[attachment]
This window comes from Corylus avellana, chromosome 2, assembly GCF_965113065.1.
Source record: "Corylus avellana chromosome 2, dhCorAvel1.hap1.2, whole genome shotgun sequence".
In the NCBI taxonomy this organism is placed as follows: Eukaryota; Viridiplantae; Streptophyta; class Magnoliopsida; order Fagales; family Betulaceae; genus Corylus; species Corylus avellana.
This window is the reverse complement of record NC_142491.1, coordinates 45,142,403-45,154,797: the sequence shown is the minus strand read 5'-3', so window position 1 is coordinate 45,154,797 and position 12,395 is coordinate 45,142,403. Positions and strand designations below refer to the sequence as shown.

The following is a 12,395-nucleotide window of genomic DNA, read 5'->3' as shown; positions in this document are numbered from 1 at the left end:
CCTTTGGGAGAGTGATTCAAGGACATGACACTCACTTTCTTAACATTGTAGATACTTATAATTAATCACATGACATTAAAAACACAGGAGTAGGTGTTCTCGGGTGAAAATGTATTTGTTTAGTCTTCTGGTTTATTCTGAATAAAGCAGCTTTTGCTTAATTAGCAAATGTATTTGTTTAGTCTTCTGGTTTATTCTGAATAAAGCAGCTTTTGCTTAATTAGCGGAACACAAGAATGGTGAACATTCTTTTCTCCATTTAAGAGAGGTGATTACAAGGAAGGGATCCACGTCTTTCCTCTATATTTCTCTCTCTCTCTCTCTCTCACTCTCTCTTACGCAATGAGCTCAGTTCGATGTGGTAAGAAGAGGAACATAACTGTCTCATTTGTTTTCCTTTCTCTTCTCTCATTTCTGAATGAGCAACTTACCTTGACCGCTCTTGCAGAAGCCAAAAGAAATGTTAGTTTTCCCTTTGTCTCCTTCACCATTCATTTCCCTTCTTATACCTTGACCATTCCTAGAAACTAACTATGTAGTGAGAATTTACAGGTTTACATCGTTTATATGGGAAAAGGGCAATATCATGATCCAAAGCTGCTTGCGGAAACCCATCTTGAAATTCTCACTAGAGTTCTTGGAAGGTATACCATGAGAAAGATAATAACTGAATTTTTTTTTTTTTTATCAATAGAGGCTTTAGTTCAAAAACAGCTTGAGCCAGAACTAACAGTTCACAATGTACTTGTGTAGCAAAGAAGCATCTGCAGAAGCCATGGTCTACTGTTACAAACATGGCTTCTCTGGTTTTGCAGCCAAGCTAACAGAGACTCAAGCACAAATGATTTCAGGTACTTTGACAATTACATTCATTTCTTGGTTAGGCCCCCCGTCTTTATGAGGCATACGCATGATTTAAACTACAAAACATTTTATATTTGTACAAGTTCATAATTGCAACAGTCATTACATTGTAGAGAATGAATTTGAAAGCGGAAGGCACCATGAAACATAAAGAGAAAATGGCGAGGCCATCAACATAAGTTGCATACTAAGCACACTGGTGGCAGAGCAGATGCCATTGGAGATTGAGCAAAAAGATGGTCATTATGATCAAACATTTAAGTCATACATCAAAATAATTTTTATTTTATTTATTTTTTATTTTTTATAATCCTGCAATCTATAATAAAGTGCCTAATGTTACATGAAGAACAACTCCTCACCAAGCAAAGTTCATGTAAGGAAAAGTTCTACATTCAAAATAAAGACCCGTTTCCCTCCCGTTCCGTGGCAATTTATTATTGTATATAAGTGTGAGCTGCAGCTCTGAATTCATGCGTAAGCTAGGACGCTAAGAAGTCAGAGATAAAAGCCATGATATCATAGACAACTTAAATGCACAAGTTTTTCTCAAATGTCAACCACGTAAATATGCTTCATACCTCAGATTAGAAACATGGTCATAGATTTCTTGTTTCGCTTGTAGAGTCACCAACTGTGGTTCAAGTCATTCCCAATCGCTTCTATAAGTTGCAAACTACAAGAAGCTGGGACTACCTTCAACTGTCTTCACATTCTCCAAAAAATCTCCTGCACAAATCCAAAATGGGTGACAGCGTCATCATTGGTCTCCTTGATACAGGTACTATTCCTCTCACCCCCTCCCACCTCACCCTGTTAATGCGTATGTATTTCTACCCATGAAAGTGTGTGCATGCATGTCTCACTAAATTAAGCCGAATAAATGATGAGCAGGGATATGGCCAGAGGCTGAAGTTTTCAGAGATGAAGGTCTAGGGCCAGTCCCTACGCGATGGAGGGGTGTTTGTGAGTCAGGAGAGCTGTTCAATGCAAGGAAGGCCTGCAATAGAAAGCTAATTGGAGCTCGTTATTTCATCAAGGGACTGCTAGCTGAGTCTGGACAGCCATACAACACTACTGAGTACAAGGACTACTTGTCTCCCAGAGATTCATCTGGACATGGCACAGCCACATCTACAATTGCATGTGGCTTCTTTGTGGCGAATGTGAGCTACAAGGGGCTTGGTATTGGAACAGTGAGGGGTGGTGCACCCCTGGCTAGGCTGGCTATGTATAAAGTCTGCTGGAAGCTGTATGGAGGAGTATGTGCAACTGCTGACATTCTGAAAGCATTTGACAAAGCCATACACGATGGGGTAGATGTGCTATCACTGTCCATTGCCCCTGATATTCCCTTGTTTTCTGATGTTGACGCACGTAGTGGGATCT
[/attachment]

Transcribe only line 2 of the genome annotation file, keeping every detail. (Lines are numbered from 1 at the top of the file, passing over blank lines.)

Source record: "Corylus avellana chromosome 2, dhCorAvel1.hap1.2, whole genome shotgun sequence".